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Apple co-founder Steve Wozniak backs Right to Repair Movement

Hala Turk

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Apple Co-founder Steve Wozniak voiced his support towards the right to repair movement amid battle over whether users should be able to fix their own devices.  

Existing right-to-repair rules in Europe and the U.S. are limited to appliances and vehicles, respectively.  

Woznaik’s statement came through a Cameo video, a platform where people can purchase personalized videos from celebrities, in response to a question posed by right to repair advocate, technician, and YouTuber Louis Rossman. 

The right to repair movement refers to proposed government legislation that would allow consumers the ability to repair and modify their own electronic devices, where otherwise the manufacturer of such devices requires the consumer to use only their offered services.  

However, some companies refuse to release the parts necessary to perform repairs and upgrades, and Apple is one of them. 

The co-founder didn’t casually show his support to the movement but went even further with a nine-and-a-half-minute talk. 

“We wouldn’t have had Apple had I not grown up in a very open technology world,” Wozniak said.  

“Back then, when you bought electronic things like TVs and radios, every bit of the circuits and designs were included on paper, total open source,” he added.  

Woznaik said that while growing up, everything used to be straightforward in terms of repair. People who were not even accustomed to tech could be able to follow the designs and start from there.  

The Apple co-founder even said, “everyone did this all the time back then.” 

Wozniak explained how he became a TV and design engineer to create his very own PC. He even narrated a story about how he was able to design the game “Breakout” for Atari. The former Apple programmer said he wasn’t restricted to anything from building his computer and showing it to the world.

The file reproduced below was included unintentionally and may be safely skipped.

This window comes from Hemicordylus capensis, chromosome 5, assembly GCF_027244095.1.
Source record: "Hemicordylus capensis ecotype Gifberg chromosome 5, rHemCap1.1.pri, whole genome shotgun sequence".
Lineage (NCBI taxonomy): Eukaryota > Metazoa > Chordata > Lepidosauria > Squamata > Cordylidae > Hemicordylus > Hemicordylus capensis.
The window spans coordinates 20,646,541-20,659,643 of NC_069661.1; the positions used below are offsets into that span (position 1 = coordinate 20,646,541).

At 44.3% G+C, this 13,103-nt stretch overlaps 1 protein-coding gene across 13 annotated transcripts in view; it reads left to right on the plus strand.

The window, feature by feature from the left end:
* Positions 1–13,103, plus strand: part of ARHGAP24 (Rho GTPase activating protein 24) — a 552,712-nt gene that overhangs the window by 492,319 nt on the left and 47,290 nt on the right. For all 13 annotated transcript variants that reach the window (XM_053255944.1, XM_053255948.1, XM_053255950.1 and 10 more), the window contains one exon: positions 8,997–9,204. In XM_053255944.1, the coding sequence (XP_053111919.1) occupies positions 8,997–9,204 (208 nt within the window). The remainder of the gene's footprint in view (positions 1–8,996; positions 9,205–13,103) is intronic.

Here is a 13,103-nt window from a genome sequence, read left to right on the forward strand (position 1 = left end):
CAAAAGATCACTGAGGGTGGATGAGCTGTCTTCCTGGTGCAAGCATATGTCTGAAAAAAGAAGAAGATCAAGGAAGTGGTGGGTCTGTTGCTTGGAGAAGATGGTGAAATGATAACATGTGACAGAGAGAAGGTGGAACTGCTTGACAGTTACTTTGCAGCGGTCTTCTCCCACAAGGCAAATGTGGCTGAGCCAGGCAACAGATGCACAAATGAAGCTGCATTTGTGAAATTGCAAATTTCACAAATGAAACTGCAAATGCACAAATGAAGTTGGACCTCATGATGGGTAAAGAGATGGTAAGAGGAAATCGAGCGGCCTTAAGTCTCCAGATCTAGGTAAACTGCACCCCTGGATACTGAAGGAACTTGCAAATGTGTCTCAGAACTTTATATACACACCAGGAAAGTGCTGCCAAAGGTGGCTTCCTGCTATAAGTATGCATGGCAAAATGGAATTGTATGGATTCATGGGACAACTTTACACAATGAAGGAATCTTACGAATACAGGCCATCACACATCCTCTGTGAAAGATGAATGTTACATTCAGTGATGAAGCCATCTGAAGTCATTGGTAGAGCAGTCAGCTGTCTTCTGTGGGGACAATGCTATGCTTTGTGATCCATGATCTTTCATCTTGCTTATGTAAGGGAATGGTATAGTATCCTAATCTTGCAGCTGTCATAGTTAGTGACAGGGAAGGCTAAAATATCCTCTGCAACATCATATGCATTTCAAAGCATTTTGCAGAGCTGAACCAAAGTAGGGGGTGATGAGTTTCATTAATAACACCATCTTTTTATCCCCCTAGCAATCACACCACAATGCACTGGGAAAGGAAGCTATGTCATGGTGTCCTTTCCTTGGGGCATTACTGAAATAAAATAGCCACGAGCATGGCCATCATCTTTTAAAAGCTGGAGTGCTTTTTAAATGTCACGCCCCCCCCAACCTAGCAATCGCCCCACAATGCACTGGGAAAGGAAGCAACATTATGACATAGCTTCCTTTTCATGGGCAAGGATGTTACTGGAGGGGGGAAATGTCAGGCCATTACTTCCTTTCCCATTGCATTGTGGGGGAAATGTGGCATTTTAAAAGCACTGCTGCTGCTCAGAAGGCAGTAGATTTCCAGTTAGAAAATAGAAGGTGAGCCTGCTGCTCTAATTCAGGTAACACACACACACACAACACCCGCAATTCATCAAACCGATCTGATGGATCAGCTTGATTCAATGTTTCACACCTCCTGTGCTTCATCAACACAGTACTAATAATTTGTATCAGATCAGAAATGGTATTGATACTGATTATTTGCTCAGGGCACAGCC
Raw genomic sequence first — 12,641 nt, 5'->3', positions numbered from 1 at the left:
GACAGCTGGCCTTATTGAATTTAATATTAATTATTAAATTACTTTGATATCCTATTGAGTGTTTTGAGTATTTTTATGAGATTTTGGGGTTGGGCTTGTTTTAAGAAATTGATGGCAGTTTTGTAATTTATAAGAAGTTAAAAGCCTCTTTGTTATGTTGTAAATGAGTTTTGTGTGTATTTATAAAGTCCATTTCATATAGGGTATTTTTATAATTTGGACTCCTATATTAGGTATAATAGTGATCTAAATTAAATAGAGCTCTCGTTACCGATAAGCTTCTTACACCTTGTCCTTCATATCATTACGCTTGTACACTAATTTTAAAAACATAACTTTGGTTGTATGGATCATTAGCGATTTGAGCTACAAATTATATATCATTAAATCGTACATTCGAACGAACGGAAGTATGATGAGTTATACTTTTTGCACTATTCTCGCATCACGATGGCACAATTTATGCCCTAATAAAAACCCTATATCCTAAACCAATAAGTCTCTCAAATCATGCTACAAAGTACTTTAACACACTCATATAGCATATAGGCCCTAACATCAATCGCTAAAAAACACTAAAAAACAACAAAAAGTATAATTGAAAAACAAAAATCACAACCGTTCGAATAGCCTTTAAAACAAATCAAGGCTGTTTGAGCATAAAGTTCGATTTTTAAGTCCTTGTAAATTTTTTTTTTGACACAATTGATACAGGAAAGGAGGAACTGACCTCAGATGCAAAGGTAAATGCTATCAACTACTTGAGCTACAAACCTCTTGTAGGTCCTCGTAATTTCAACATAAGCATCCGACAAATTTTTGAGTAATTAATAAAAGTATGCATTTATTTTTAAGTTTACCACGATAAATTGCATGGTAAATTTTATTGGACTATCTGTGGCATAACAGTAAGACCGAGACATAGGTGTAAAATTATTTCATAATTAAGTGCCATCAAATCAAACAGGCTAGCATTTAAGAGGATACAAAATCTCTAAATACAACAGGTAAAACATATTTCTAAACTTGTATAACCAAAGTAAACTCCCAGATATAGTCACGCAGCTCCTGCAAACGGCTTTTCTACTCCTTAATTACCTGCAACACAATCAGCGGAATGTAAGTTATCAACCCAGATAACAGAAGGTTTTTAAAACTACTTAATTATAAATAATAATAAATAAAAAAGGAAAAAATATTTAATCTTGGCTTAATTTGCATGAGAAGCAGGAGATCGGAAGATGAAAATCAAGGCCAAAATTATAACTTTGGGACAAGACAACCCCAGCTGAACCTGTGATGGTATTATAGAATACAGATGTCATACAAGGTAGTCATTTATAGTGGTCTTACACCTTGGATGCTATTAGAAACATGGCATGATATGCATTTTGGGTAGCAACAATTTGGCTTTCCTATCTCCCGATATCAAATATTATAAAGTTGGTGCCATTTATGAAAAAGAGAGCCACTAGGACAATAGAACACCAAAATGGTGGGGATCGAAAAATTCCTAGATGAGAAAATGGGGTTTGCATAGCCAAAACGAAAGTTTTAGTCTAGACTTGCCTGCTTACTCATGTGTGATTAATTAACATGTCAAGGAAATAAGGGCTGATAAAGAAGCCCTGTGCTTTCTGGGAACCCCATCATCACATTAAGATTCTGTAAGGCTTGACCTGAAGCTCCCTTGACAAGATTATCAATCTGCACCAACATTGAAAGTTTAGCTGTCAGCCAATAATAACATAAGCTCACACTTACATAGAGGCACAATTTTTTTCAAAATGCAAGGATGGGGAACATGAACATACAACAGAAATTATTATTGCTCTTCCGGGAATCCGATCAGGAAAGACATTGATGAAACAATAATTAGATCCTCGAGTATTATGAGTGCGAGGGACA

“Being able to tinker with things gives people joy and that they could show it off to others, which is “very motivating to creative minds,” says Wozniak. 

He concluded his Cameo by telling the audience that it’s time to do the right thing, as he talked about the right to repair legislation. 

Right-to-repair advocates say Apple is one of the strongest opponents to expanding the legislation to cover consumer electronics.  

As the U.S.-based giant allows repairs by its own authorized technicians only and does not generally provide spare parts or repair information. And it has reportedly engaged lobbyists to persuade lawmakers repairing devices can be extremely dangerous.  

Which makes Woznaik’s statement very interesting.  

The co-founder during his recorded response exposed that “companies inhibit the right to repair because it gives the companies power and control over everything.”  

However, according to Wozniak, the same repair restrictions are not just bad for consumers, they can also stifle innovation.  

It’s worth noting that Woznaik’s video comes at a time when U.S. President Joe Biden is asking the FTC to draft right to repair rules. The executive order is expected to benefit every citizen from farmers, that deal with software-locked equipment, to casual and business tech users.  

You can find Steve Woznaik’s video published here

Hala is a journalist and an editor with experience in the news industry. She enjoys writing motivational stories aiming to inspire people to overachieve.

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AI bot detects and shames Belgian MPs glued to phones

Hala Turk

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Belgian digital artist called Dries Depoorter launched earlier this month an AI bot called “The Flemish Scrollers” that automatically catches, and tags members of the Federal Parliament glued to their phones during parliamentary proceedings.  

Using artificial intelligence and facial recognition, the software calculates how long the politician spends on their phone, all while broadcasting the session and results on YouTube.  

Those figures are automatically posted on Twitter and Instagram, Depoorter’s website explains. 

Flemish Scrollers’ Twitter bio explains that the program is “automatically tagging distracted Belgian politician when they use their phone on the daily livestreams. This with the help of AI.” 

This case was reported with Peter Van Rompuy, a member of the Senate of Belgium, who was caught using his smartphone; the software picked up the footage, posted it on Twitter, and tagged the politician asking him to “focus.” 

Another Belgian politician, Bart Somers, was also reported to be using his phone while parliamentary proceedings were underway.  

In response, politicians highlighted to the Flemish Scrollers project that they were using their phones for work purposes. However, there’s no way to determine if that was actually the case – the AI bot doesn’t ascertain what politicians are doing on their devices. 

It seems that the idea caught the international eye, as foreign twitter accounts are asking the software creator to make it open source so that it could be used across other countries.